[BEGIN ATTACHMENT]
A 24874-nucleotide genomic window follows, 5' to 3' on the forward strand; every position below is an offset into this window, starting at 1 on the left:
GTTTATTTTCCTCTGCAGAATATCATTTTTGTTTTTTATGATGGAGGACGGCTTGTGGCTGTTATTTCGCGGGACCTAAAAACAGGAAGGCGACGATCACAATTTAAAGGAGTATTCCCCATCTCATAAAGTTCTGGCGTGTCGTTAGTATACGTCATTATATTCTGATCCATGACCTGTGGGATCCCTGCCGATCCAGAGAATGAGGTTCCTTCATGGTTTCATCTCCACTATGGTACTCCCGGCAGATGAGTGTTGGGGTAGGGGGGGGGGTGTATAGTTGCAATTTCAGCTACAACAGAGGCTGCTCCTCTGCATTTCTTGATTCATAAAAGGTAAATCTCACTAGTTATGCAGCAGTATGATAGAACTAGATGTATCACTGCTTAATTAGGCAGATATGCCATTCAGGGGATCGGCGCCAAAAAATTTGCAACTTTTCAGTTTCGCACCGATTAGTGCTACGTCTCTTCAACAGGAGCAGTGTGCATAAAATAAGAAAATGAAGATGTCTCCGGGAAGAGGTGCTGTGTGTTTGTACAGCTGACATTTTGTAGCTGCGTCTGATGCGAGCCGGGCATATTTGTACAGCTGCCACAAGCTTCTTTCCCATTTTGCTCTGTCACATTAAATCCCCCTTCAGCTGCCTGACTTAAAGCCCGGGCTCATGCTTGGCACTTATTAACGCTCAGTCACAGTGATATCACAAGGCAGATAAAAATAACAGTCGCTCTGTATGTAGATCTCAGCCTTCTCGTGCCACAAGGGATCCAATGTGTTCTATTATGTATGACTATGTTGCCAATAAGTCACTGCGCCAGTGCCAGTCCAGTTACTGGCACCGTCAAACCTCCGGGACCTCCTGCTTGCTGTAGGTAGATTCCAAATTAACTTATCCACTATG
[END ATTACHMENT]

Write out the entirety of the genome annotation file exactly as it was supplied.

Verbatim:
A 24874-nucleotide genomic window follows, 5' to 3' on the forward strand; every position below is an offset into this window, starting at 1 on the left:
GTTTATTTTCCTCTGCAGAATATCATTTTTGTTTTTTATGATGGAGGACGGCTTGTGGCTGTTATTTCGCGGGACCTAAAAACAGGAAGGCGACGATCACAATTTAAAGGAGTATTCCCCATCTCATAAAGTTCTGGCGTGTCGTTAGTATACGTCATTATATTCTGATCCATGACCTGTGGGATCCCTGCCGATCCAGAGAATGAGGTTCCTTCATGGTTTCATCTCCACTATGGTACTCCCGGCAGATGAGTGTTGGGGTAGGGGGGGGGGTGTATAGTTGCAATTTCAGCTACAACAGAGGCTGCTCCTCTGCATTTCTTGATTCATAAAAGGTAAATCTCACTAGTTATGCAGCAGTATGATAGAACTAGATGTATCACTGCTTAATTAGGCAGATATGCCATTCAGGGGATCGGCGCCAAAAAATTTGCAACTTTTCAGTTTCGCACCGATTAGTGCTACGTCTCTTCAACAGGAGCAGTGTGCATAAAATAAGAAAATGAAGATGTCTCCGGGAAGAGGTGCTGTGTGTTTGTACAGCTGACATTTTGTAGCTGCGTCTGATGCGAGCCGGGCATATTTGTACAGCTGCCACAAGCTTCTTTCCCATTTTGCTCTGTCACATTAAATCCCCCTTCAGCTGCCTGACTTAAAGCCCGGGCTCATGCTTGGCACTTATTAACGCTCAGTCACAGTGATATCACAAGGCAGATAAAAATAACAGTCGCTCTGTATGTAGATCTCAGCCTTCTCGTGCCACAAGGGATCCAATGTGTTCTATTATGTATGACTATGTTGCCAATAAGTCACTGCGCCAGTGCCAGTCCAGTTACTGGCACCGTCAAACCTCCGGGACCTCCTGCTTGCTGTAGGTAGATTCCAAATTAACTTATCCACTATG